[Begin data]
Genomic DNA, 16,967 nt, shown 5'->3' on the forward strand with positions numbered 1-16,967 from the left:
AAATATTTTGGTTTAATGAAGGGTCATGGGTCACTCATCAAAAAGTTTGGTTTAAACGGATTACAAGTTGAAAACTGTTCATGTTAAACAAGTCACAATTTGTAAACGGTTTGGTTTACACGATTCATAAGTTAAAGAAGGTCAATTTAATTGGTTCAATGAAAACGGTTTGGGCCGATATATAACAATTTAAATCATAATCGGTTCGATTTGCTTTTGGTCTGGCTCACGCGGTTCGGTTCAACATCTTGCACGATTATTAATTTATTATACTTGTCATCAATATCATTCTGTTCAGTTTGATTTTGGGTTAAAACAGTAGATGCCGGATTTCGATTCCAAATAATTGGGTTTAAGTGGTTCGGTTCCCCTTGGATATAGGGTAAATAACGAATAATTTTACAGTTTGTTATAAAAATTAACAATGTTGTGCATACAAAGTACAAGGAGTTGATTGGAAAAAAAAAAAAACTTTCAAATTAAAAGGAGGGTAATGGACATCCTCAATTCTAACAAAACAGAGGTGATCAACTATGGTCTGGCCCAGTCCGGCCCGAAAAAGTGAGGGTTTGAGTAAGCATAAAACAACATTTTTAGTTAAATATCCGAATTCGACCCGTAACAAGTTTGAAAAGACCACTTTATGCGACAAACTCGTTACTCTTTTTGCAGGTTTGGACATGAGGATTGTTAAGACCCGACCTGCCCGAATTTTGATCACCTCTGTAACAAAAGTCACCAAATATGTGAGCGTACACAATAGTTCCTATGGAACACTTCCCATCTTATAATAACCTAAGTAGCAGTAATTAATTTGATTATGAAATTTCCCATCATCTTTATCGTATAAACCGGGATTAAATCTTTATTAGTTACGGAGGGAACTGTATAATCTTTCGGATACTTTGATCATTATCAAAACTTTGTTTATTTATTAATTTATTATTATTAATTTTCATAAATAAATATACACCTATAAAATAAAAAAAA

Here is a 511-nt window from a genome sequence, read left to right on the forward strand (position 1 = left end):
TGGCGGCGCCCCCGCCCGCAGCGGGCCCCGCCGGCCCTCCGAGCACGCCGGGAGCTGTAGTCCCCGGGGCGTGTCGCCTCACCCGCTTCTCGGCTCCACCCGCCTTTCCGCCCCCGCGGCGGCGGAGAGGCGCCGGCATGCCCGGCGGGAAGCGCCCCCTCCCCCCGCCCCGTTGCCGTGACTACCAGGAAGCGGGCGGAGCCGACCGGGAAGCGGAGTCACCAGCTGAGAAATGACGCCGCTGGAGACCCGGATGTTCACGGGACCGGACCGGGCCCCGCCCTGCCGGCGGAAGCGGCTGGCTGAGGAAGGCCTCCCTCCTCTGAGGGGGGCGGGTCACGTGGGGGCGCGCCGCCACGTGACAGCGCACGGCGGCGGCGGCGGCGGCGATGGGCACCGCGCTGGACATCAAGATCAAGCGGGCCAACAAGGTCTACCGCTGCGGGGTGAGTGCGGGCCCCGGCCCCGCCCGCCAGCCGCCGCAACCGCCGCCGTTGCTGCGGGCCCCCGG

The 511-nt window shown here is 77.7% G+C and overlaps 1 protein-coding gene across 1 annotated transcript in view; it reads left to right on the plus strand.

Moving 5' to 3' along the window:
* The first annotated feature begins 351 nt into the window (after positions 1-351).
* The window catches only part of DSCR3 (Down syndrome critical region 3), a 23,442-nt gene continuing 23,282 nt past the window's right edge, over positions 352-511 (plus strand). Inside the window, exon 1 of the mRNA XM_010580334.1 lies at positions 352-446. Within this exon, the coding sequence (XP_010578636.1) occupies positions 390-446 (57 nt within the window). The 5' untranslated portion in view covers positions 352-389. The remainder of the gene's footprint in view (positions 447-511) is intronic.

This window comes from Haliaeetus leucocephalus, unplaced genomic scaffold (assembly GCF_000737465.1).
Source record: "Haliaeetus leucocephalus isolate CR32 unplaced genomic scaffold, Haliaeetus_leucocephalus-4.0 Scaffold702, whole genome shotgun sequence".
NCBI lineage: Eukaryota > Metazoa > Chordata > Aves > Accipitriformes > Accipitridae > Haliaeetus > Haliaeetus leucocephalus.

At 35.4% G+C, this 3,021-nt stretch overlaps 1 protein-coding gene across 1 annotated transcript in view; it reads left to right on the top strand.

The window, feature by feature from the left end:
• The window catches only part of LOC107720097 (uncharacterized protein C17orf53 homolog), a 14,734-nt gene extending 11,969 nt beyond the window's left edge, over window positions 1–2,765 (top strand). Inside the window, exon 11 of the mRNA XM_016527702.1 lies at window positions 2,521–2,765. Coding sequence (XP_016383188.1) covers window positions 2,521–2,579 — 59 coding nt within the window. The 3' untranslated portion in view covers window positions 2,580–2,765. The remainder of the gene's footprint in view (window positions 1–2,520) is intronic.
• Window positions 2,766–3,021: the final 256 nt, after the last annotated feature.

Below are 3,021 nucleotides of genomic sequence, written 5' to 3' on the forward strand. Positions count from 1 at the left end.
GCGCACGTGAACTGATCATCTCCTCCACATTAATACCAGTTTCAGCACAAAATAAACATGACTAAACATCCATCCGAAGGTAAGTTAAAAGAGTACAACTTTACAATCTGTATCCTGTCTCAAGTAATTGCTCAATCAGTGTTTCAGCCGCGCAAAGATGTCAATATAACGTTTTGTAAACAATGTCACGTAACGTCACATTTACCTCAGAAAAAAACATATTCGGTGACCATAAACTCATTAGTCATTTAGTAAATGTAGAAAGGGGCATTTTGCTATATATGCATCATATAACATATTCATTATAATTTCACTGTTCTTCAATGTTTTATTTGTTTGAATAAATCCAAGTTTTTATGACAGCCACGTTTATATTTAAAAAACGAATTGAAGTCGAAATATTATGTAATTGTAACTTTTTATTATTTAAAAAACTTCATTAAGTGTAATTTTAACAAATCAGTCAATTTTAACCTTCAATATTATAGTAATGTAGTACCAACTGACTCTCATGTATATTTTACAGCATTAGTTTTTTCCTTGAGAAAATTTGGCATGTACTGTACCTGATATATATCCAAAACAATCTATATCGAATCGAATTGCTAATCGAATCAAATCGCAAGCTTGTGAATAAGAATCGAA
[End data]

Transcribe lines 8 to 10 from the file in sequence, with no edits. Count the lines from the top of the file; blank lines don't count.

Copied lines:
* The window catches only part of DSCR3 (Down syndrome critical region 3), a 23,442-nt gene continuing 23,282 nt past the window's right edge, over positions 352-511 (plus strand). Inside the window, exon 1 of the mRNA XM_010580334.1 lies at positions 352-446. Within this exon, the coding sequence (XP_010578636.1) occupies positions 390-446 (57 nt within the window). The 5' untranslated portion in view covers positions 352-389. The remainder of the gene's footprint in view (positions 447-511) is intronic.

This window comes from Haliaeetus leucocephalus, unplaced genomic scaffold (assembly GCF_000737465.1).
Source record: "Haliaeetus leucocephalus isolate CR32 unplaced genomic scaffold, Haliaeetus_leucocephalus-4.0 Scaffold702, whole genome shotgun sequence".